Don't Panic Yet: Evaluating The Blazers After a Devastating Laker Loss
A part of me didn’t want to write this article. A part of me wanted to give up after last night’s game, forget the rest of the season, and just focus on the case of Blue Ribbon my cronies brought to soften the Lakers opening night blow.
I will not lie to you. I came into this game with the aspirations of a fan who was finally ready to reap the rewards of what seemed like a lifetime of waiting and hoping. I won’t even hesitate to tell all of you that I was one of the ones who stood in front of L.A. fans, lauding the Blazers’ newborn squad and predicting a more than competitive game on opening night.
Like Nate McMillan pointed out before the tip, the 28th of October seemed like it would be the rebirth of a rivalry; a rivalry that had pretty much died out in the minds of Californians after the infamous Western Conference Game 7 disaster in 2000.
I admit these things to you and stand before you a defeated fan. There is no way around it. The Trailblazers were horrible in their first game. Brandon looked like an amateur, LaMarcus’ shot was flat, and Greg got injured; a worst-case-scenario tri-fecta.
But despite how disgusting the Blazers looked, there is reason for hope. Here are a few things the Blazers’ should do to get their season back on track.
1. Bring Greg Oden off the bench when he returns from injury.
Portland fans took yet another collective sigh when news came down tonight that Oden had only suffered a mild ankle sprain and would be sidelined for just two to four weeks.
While the diagnosis is good considering the possibilities, the Blazers clearly need to rethink how they use Greg Oden in the game.
Before Greg started playing again, Nate McMillan and the Trailblazers staff talked non-stop about how they would try to take the pressure off Greg in the first few months. They told us that Roy and Aldridge would continue to be the first options; that Greg Oden would adjust to the team, not the other way around.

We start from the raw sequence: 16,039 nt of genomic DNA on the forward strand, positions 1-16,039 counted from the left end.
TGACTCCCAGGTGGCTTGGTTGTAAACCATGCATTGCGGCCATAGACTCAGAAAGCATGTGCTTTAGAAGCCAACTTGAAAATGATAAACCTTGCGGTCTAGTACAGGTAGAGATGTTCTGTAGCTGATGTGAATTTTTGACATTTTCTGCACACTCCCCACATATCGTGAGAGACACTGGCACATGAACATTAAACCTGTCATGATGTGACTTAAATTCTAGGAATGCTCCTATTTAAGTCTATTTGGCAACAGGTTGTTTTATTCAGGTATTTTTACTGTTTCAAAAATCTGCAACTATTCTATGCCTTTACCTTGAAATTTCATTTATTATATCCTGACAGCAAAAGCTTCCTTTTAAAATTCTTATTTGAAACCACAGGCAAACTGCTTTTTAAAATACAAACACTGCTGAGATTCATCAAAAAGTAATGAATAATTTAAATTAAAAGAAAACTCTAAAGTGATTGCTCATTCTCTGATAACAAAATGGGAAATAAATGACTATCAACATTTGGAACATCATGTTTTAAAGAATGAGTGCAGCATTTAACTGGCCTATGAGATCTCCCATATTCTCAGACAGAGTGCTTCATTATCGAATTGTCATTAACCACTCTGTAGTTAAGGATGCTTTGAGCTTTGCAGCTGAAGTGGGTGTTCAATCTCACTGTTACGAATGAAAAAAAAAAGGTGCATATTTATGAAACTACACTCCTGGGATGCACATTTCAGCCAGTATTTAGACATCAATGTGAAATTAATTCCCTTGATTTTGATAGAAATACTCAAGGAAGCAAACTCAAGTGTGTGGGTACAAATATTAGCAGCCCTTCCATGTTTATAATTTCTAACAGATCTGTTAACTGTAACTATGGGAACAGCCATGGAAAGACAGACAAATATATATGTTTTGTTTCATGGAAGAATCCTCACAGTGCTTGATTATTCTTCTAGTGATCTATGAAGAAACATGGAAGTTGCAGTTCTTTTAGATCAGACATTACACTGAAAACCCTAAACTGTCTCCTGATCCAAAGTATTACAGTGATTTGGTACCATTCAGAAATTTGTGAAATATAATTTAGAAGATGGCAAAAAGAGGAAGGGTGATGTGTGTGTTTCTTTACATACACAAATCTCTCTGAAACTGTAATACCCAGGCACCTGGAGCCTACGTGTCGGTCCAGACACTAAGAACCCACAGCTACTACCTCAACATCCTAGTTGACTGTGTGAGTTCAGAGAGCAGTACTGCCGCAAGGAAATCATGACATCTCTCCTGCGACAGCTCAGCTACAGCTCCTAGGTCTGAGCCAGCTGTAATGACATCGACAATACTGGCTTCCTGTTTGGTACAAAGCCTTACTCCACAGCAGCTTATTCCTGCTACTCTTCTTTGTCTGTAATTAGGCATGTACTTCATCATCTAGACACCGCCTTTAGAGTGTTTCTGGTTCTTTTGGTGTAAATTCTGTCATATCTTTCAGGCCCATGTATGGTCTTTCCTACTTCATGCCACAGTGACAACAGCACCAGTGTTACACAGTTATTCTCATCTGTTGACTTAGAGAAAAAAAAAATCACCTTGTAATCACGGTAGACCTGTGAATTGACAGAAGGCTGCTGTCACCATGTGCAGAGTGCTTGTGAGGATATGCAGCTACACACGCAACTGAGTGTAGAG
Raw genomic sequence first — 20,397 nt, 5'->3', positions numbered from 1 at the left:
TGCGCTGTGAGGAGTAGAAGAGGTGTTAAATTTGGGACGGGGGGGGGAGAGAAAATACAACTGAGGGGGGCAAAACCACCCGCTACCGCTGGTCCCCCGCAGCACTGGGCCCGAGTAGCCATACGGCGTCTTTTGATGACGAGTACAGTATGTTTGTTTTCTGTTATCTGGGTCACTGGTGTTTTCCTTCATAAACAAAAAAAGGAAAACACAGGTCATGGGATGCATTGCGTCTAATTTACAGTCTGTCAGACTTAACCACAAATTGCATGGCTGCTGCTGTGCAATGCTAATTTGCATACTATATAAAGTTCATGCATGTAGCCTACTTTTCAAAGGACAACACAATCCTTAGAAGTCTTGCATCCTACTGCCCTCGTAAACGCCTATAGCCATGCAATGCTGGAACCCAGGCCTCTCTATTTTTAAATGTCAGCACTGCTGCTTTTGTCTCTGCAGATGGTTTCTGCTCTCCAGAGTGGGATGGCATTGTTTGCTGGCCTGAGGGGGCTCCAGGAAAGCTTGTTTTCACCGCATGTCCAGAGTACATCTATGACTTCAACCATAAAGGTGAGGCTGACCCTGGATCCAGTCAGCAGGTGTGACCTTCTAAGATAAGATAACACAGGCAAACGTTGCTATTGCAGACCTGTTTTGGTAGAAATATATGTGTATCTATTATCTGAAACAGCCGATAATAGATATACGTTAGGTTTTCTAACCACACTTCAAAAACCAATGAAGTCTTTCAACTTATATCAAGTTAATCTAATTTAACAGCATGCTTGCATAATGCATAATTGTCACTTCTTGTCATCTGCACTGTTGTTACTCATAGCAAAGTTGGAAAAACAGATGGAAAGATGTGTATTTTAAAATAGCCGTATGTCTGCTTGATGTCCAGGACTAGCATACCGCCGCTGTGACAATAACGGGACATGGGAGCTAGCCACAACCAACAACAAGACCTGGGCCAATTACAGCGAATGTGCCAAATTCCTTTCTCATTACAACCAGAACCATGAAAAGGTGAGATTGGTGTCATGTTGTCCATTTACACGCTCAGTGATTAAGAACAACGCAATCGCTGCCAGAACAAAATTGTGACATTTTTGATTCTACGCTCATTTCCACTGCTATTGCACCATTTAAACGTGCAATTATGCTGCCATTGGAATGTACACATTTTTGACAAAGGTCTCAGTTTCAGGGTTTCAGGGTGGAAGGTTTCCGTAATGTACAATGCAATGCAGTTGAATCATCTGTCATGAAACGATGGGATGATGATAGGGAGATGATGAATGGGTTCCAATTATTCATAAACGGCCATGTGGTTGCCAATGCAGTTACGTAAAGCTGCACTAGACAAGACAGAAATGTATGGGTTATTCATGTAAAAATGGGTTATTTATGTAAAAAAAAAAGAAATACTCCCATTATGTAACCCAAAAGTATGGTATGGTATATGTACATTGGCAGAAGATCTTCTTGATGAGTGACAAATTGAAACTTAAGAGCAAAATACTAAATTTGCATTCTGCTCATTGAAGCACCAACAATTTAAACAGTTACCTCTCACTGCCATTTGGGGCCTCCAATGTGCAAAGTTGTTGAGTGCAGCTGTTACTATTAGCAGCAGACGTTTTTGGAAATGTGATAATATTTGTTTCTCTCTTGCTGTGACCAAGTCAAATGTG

Come opening night, the Blazers completely abandoned that mentality. Instead, Greg saw numerous isolation plays called for him in the post, a fact that is especially alarming considering his injury came with his back to the basket.
Both Roy and Aldridge stated after the game that they were trying to play off Greg and ultimately had a hard time adjusting. The problem here is obvious: the expectations are way too high for this kid. The Blazers need to alleviate the pressure on Oden and the best way to do that would be to bring him off the bench when he returns.
Joel Pryzbilla is more than a capable center and his entry into the starting lineup would force LaMarcus and Brandon to be more aggressive offensively. Aldridge in particular needs to abandon some of his outside shooting and start preparing for a Blazers team in which Oden is not there for the majority of the post touches.
When Greg gets back in a few weeks, the Blazers should strip his starting role and rid him of the ridiculous pressure they’ve placed on his shoulders in just the past few weeks.
2. Give more touches to players who aren’t afraid of contact.
The Blazers’ achilles heel last year was the fact that they couldn’t score down low. The team was 30th in the league in points scored in the paint and banked on a healthy Greg Oden to help improve their post woes.